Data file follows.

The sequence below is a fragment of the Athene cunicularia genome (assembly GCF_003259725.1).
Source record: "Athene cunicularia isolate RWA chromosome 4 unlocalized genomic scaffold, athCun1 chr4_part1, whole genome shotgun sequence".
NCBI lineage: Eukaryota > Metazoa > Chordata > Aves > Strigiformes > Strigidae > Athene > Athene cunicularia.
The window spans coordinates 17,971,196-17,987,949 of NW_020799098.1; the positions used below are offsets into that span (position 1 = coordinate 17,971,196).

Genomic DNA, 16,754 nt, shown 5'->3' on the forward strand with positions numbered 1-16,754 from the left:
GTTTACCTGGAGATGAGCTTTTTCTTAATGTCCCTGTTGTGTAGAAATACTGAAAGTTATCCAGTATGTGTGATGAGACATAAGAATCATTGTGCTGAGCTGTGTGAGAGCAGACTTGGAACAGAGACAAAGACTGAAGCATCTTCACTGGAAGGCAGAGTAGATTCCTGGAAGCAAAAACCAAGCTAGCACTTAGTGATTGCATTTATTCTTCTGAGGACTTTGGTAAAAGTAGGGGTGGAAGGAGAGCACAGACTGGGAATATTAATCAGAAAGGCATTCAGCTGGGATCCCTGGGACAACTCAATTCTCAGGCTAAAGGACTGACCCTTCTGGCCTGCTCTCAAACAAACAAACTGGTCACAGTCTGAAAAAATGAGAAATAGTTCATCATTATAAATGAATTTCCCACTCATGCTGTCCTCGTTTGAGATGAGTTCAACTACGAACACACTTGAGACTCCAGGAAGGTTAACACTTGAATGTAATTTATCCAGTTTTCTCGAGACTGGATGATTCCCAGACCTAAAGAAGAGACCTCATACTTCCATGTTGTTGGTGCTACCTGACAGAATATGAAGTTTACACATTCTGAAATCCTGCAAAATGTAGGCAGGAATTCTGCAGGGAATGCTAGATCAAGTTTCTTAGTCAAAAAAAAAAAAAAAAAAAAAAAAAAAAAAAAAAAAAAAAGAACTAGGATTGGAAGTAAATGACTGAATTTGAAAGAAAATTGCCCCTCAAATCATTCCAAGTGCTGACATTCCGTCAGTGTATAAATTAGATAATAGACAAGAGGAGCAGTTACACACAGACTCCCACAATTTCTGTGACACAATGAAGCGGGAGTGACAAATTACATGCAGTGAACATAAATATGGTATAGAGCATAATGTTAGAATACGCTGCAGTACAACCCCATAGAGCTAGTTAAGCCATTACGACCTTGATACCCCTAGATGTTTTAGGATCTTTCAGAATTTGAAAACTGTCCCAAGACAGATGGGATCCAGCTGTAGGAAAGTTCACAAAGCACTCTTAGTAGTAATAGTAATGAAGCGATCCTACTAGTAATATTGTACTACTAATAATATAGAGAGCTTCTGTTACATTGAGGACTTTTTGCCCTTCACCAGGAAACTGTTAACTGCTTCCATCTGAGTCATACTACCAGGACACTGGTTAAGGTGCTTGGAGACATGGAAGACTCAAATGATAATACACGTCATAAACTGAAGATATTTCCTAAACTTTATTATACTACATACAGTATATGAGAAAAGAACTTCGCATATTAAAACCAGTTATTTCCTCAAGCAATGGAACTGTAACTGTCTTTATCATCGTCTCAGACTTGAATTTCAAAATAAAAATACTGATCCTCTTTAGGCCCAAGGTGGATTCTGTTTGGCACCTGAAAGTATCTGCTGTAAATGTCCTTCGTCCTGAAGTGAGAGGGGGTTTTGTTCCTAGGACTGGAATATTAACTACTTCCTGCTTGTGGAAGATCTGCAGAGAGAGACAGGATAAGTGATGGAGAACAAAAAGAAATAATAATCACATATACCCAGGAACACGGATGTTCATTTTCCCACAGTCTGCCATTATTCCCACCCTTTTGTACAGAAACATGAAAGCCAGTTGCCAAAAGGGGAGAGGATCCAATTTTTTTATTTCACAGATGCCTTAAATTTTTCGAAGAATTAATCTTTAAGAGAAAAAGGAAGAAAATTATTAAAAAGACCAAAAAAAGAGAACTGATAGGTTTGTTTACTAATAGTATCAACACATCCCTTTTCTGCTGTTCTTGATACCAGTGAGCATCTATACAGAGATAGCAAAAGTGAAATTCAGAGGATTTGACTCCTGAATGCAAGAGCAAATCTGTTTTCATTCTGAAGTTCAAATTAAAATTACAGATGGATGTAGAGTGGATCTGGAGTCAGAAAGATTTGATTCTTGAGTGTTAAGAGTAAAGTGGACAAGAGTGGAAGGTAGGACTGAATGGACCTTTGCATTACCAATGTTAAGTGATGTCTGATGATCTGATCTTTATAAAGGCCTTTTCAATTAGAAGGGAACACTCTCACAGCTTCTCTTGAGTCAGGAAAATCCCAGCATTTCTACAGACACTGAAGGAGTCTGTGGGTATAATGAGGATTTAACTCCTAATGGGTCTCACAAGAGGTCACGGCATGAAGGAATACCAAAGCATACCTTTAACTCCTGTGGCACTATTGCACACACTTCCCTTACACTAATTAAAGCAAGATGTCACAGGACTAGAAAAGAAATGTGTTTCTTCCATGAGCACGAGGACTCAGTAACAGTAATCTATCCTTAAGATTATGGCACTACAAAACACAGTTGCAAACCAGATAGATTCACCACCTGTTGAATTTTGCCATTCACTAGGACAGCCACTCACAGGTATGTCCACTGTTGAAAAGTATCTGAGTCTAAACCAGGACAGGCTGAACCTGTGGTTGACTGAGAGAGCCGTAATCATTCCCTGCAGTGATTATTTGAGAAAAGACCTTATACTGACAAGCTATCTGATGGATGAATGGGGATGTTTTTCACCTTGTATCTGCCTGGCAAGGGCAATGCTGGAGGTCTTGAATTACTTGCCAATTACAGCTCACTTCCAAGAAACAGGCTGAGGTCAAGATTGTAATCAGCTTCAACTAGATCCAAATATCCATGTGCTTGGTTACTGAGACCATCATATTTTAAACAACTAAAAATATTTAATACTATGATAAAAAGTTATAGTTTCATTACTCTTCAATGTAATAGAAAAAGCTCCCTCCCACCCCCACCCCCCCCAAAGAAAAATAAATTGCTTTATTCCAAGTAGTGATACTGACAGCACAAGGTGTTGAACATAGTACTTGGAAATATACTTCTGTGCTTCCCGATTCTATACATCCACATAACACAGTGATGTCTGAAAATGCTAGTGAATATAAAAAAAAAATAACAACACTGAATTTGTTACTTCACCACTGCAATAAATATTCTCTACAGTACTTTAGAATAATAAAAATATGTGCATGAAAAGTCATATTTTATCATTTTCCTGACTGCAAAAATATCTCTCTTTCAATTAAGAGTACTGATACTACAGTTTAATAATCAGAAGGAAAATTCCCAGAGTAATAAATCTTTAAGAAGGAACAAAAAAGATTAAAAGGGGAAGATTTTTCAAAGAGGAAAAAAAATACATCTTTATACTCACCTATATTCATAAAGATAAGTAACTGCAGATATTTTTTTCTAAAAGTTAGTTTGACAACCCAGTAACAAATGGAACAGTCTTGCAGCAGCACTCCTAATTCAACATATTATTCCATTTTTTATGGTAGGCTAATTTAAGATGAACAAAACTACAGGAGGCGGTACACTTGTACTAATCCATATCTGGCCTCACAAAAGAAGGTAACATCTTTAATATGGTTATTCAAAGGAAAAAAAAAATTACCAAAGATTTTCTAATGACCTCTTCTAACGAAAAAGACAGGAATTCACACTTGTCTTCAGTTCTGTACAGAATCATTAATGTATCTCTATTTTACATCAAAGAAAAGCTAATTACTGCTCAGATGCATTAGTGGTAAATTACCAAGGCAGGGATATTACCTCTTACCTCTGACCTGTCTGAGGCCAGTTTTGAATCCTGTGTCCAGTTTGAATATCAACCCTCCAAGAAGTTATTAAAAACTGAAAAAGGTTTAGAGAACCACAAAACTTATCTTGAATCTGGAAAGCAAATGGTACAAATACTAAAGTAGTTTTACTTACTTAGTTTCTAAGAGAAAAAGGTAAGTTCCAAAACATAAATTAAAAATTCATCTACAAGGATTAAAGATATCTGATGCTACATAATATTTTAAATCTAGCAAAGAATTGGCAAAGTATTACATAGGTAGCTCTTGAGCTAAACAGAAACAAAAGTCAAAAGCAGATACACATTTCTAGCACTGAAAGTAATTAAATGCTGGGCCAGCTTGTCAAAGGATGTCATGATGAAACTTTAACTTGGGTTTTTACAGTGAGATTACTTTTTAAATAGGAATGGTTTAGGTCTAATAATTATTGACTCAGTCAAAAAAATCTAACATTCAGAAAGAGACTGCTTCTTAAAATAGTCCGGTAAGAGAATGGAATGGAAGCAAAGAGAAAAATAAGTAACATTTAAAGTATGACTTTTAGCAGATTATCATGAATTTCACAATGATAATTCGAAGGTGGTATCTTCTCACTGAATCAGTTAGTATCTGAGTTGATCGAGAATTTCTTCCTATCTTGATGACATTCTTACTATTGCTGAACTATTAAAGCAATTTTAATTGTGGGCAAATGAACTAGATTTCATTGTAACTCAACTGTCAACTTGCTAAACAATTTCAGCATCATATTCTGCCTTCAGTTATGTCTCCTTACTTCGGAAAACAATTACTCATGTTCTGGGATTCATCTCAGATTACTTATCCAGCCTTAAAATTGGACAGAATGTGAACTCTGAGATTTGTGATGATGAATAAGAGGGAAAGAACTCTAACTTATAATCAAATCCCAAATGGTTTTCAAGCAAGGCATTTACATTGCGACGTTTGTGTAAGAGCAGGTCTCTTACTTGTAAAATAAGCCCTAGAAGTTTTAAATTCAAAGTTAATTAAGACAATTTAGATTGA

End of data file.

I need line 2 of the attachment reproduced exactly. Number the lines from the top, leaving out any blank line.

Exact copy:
Source record: "Athene cunicularia isolate RWA chromosome 4 unlocalized genomic scaffold, athCun1 chr4_part1, whole genome shotgun sequence".